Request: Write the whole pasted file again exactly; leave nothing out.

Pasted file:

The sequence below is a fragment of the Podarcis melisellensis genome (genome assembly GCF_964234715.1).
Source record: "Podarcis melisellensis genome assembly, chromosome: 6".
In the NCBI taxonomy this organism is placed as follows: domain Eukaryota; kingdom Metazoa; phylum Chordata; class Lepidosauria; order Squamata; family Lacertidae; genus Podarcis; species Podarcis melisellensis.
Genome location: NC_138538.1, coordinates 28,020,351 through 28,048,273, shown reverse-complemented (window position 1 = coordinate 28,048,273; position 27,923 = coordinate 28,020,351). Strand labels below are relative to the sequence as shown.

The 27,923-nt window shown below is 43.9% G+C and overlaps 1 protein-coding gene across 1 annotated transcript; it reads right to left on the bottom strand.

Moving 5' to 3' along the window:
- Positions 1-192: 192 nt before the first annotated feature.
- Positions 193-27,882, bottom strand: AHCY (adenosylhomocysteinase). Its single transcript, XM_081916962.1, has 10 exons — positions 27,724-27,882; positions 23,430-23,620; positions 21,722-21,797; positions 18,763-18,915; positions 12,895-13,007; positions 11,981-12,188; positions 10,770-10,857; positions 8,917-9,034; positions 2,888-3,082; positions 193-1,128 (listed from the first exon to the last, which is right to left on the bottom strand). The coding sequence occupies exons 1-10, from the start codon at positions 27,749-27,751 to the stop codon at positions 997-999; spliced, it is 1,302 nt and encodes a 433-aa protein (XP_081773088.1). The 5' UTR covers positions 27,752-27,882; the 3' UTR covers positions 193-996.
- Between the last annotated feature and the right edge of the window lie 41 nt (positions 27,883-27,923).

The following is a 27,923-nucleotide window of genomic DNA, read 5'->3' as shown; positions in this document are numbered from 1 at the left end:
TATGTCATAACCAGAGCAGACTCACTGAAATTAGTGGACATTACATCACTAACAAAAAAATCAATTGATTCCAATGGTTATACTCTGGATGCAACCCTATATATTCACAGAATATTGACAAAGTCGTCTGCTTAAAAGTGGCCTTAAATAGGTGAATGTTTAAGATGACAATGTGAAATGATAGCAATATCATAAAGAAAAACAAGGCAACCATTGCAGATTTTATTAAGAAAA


The sequence below is a fragment of the Podarcis melisellensis genome (genome assembly GCF_964234715.1).
Source record: "Podarcis melisellensis genome assembly, chromosome: 6".
In the NCBI taxonomy this organism is placed as follows: domain Eukaryota; kingdom Metazoa; phylum Chordata; class Lepidosauria; order Squamata; family Lacertidae; genus Podarcis; species Podarcis melisellensis.
Genome location: NC_138538.1, coordinates 28,020,351 through 28,048,273, shown reverse-complemented (window position 1 = coordinate 28,048,273; position 27,923 = coordinate 28,020,351). Strand labels below are relative to the sequence as shown.

The 27,923-nt window shown below is 43.9% G+C and overlaps 1 protein-coding gene across 1 annotated transcript; it reads right to left on the bottom strand.

Moving 5' to 3' along the window:
- Positions 1-192: 192 nt before the first annotated feature.
- Positions 193-27,882, bottom strand: AHCY (adenosylhomocysteinase). Its single transcript, XM_081916962.1, has 10 exons — positions 27,724-27,882; positions 23,430-23,620; positions 21,722-21,797; positions 18,763-18,915; positions 12,895-13,007; positions 11,981-12,188; positions 10,770-10,857; positions 8,917-9,034; positions 2,888-3,082; positions 193-1,128 (listed from the first exon to the last, which is right to left on the bottom strand). The coding sequence occupies exons 1-10, from the start codon at positions 27,749-27,751 to the stop codon at positions 997-999; spliced, it is 1,302 nt and encodes a 433-aa protein (XP_081773088.1). The 5' UTR covers positions 27,752-27,882; the 3' UTR covers positions 193-996.
- Between the last annotated feature and the right edge of the window lie 41 nt (positions 27,883-27,923).

The following is a 27,923-nucleotide window of genomic DNA, read 5'->3' as shown; positions in this document are numbered from 1 at the left end:
TATGTCATAACCAGAGCAGACTCACTGAAATTAGTGGACATTACATCACTAACAAAAAAATCAATTGATTCCAATGGTTATACTCTGGATGCAACCCTATATATTCACAGAATATTGACAAAGTCGTCTGCTTAAAAGTGGCCTTAAATAGGTGAATGTTTAAGATGACAATGTGAAATGATAGCAATATCATAAAGAAAAACAAGGCAACCATTGCAGATTTTATTAAGAAAA